I hope on this page entitled financial spread betting explained, that I can do just that, and try to  provide an introduction to the basics of financial spread betting. So, let’s make a start, and the first point to understand about the market is that all online spread betting instruments are derivatives, as they are ” derived” from another market, so whether it is price for a share, a commodity, or an index, the price will have been based on the price of the underlying asset or financial instrument. So in trading in the financial spread betting market we are essentially trading in derivatives. Now if the term derivatives is new to you, don’t worry – all will become clear as we go through the following pages, but for now, just remember that all financial spread betting prices are derived from something else. The second very important point is that when we trade in derivatives, we are trading a contract, and as in any other walk of life, a contract is legally binding and we have to meet the conditions of the contract if required. Last, but by no means least, all derivative contracts have an expiry date which forms part of the contract. Let me give a couple of simple examples which I hope will make this clear for those of you who have never traded a derivatives contract.

If we take the simple example of buying a share which we all understand ( I hope ) then when we buy our HSBC shares we are actually buying something physical. Firstly we become a shareholder in the company which gives us voting rights, secondly we can expect to receive dividends from the company, and finally we can hold our shares forever, or as long as we like – it is our choice. When we open a spread trading contract in HSBC, none of the above statements are true. Firstly we are not a shareholder and have no voting rights, secondly we receive no dividends ( except as we shall see later on a special type of contract called a rolling daily ), and finally our contract will expire at a future date whether we like it or not ( unless we roll it forward, which again I will explain later!) At this stage you might be wondering why anyone would want to spread bet rather than hold the real asset. Again I hope by the time you have finished this site, all will be crystal clear.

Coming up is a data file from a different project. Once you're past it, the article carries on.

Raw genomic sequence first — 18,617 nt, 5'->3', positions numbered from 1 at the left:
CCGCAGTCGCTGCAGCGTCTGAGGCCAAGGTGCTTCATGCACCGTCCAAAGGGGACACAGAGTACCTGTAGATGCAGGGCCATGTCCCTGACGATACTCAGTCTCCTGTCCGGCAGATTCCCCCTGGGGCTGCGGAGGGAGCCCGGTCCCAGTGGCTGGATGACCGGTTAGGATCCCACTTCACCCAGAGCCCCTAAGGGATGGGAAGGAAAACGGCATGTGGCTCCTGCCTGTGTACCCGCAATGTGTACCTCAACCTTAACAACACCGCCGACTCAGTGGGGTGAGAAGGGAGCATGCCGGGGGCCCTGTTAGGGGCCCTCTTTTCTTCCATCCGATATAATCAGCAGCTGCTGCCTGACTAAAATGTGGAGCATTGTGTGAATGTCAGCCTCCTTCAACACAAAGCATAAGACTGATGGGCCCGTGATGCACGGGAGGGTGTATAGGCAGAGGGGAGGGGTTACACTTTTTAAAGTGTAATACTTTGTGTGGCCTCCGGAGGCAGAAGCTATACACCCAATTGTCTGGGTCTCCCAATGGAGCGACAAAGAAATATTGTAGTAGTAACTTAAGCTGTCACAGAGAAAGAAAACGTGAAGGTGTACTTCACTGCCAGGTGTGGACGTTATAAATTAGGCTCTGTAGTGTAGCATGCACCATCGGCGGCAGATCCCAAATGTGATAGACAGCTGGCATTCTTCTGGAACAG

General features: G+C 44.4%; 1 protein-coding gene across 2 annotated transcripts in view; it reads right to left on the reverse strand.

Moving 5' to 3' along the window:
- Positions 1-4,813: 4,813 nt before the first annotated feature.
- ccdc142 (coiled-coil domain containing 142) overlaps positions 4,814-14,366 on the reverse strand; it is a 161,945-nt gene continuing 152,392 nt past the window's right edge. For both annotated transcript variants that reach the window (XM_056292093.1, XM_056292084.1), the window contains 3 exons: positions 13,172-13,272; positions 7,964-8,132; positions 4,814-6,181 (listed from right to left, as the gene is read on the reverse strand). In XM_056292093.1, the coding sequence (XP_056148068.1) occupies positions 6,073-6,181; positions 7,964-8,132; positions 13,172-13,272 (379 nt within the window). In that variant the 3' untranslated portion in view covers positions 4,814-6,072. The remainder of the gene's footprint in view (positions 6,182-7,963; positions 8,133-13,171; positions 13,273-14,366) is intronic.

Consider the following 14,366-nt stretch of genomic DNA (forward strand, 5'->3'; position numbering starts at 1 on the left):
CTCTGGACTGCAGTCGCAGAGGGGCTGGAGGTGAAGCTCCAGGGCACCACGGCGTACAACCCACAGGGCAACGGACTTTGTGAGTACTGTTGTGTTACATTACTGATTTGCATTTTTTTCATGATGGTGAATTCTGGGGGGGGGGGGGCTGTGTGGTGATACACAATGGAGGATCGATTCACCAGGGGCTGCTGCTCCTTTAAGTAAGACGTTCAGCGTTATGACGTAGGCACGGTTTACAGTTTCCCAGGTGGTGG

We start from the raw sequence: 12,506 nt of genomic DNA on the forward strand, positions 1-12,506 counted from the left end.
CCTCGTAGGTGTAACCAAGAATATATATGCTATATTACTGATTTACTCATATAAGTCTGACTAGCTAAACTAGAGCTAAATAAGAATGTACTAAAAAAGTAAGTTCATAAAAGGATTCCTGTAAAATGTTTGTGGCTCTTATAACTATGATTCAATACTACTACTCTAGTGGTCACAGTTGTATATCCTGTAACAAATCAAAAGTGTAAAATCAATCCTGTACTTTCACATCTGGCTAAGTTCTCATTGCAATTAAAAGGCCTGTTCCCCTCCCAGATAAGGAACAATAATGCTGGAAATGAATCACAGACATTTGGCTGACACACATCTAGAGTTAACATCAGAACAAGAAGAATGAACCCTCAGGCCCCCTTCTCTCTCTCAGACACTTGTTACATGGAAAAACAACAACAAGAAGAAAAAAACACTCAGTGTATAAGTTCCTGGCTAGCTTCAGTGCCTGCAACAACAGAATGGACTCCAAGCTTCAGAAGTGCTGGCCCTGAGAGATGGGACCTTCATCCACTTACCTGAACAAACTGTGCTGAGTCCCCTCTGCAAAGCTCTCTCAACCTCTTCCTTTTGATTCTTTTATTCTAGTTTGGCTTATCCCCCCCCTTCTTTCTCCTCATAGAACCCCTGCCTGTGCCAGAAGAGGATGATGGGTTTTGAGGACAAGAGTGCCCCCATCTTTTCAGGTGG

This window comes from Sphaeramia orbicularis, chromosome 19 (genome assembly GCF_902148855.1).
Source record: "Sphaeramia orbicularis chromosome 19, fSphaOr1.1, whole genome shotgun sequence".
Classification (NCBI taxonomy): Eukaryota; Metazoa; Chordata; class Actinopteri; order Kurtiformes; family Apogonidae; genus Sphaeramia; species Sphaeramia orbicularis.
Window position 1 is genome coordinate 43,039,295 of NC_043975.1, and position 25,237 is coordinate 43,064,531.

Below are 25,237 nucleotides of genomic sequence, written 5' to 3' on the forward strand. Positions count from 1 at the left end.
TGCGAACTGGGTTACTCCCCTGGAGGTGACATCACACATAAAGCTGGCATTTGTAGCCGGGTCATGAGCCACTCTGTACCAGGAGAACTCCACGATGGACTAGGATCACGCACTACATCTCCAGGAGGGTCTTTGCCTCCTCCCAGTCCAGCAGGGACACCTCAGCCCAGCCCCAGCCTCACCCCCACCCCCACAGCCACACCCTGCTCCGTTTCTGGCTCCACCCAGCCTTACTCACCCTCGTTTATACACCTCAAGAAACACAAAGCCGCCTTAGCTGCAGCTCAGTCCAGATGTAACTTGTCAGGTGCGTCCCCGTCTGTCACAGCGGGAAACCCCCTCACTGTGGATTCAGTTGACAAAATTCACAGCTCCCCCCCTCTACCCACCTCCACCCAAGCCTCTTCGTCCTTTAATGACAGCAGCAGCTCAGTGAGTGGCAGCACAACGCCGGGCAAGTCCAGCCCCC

Let’s take another example, but this time a physical commodity such as oil. Suppose you have bought an oil contract – you might be wondering whether you have to take physical delivery of a tanker of oil at the expiry date? Thankfully the answer is no, as you have purchased a spread betting futures contract which means that there is no physical delivery of the underlying asset, which in this case is oil.  All you are doing as a financial spread betting speculator is betting on the direction that an underlying asset will take in the future, so all contracts are, what is called, “cash settled”. In the commodities market itself, physical delivery can, and does take place, as there are real buyers looking for real delivery of the products being traded. In our case however, we are purely speculators who look to back our judgement on the future price, but with no desire to take delivery of the underlying asset – financial spread betting gives us that opportunity.

Finally for those of you who have traded futures in the past you may be wondering what are the advantages and disadvantages of spread betting vs futures trading on the futures market. This is an issue I will look at in detail later, but I hope for now that this has provided a very basic introduction to financial spread betting.